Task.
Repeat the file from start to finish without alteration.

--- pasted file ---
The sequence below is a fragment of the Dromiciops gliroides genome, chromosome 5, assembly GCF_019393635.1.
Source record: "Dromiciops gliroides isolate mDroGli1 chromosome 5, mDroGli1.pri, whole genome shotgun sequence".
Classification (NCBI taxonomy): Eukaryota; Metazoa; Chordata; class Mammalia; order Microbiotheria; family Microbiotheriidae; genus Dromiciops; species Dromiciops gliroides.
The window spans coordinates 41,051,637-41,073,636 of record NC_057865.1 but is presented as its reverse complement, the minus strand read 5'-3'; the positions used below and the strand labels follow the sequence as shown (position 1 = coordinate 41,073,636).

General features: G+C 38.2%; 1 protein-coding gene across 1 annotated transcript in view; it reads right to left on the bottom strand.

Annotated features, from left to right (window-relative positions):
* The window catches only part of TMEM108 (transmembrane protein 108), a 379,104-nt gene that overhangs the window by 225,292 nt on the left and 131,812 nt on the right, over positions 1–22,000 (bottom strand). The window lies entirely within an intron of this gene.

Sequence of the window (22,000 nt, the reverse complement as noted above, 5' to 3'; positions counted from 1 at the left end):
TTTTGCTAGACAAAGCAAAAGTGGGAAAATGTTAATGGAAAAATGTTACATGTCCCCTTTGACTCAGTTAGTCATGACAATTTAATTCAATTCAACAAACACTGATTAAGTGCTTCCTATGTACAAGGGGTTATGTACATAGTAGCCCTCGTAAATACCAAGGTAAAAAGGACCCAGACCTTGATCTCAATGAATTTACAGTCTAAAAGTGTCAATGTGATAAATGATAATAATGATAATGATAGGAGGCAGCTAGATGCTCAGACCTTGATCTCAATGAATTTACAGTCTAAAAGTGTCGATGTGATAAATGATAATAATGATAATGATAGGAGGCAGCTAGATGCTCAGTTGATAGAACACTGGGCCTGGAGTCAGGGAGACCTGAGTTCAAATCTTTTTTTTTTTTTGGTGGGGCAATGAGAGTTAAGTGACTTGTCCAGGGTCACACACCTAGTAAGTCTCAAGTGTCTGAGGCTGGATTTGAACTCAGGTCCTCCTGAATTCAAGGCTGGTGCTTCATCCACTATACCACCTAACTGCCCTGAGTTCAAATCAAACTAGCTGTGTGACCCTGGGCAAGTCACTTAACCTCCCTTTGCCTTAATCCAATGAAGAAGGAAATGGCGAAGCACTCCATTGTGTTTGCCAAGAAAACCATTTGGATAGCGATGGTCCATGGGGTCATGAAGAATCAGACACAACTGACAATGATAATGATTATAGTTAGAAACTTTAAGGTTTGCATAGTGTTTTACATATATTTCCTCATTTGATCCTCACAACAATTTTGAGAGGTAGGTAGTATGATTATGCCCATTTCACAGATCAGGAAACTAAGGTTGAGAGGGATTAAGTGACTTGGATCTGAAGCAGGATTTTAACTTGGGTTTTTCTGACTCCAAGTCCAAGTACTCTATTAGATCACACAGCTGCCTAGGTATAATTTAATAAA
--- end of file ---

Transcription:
The sequence below is a fragment of the Dromiciops gliroides genome, chromosome 5, assembly GCF_019393635.1.
Source record: "Dromiciops gliroides isolate mDroGli1 chromosome 5, mDroGli1.pri, whole genome shotgun sequence".
Classification (NCBI taxonomy): Eukaryota; Metazoa; Chordata; class Mammalia; order Microbiotheria; family Microbiotheriidae; genus Dromiciops; species Dromiciops gliroides.
The window spans coordinates 41,051,637-41,073,636 of record NC_057865.1 but is presented as its reverse complement, the minus strand read 5'-3'; the positions used below and the strand labels follow the sequence as shown (position 1 = coordinate 41,073,636).

General features: G+C 38.2%; 1 protein-coding gene across 1 annotated transcript in view; it reads right to left on the bottom strand.

Annotated features, from left to right (window-relative positions):
* The window catches only part of TMEM108 (transmembrane protein 108), a 379,104-nt gene that overhangs the window by 225,292 nt on the left and 131,812 nt on the right, over positions 1–22,000 (bottom strand). The window lies entirely within an intron of this gene.

Sequence of the window (22,000 nt, the reverse complement as noted above, 5' to 3'; positions counted from 1 at the left end):
TTTTGCTAGACAAAGCAAAAGTGGGAAAATGTTAATGGAAAAATGTTACATGTCCCCTTTGACTCAGTTAGTCATGACAATTTAATTCAATTCAACAAACACTGATTAAGTGCTTCCTATGTACAAGGGGTTATGTACATAGTAGCCCTCGTAAATACCAAGGTAAAAAGGACCCAGACCTTGATCTCAATGAATTTACAGTCTAAAAGTGTCAATGTGATAAATGATAATAATGATAATGATAGGAGGCAGCTAGATGCTCAGACCTTGATCTCAATGAATTTACAGTCTAAAAGTGTCGATGTGATAAATGATAATAATGATAATGATAGGAGGCAGCTAGATGCTCAGTTGATAGAACACTGGGCCTGGAGTCAGGGAGACCTGAGTTCAAATCTTTTTTTTTTTTTGGTGGGGCAATGAGAGTTAAGTGACTTGTCCAGGGTCACACACCTAGTAAGTCTCAAGTGTCTGAGGCTGGATTTGAACTCAGGTCCTCCTGAATTCAAGGCTGGTGCTTCATCCACTATACCACCTAACTGCCCTGAGTTCAAATCAAACTAGCTGTGTGACCCTGGGCAAGTCACTTAACCTCCCTTTGCCTTAATCCAATGAAGAAGGAAATGGCGAAGCACTCCATTGTGTTTGCCAAGAAAACCATTTGGATAGCGATGGTCCATGGGGTCATGAAGAATCAGACACAACTGACAATGATAATGATTATAGTTAGAAACTTTAAGGTTTGCATAGTGTTTTACATATATTTCCTCATTTGATCCTCACAACAATTTTGAGAGGTAGGTAGTATGATTATGCCCATTTCACAGATCAGGAAACTAAGGTTGAGAGGGATTAAGTGACTTGGATCTGAAGCAGGATTTTAACTTGGGTTTTTCTGACTCCAAGTCCAAGTACTCTATTAGATCACACAGCTGCCTAGGTATAATTTAATAAA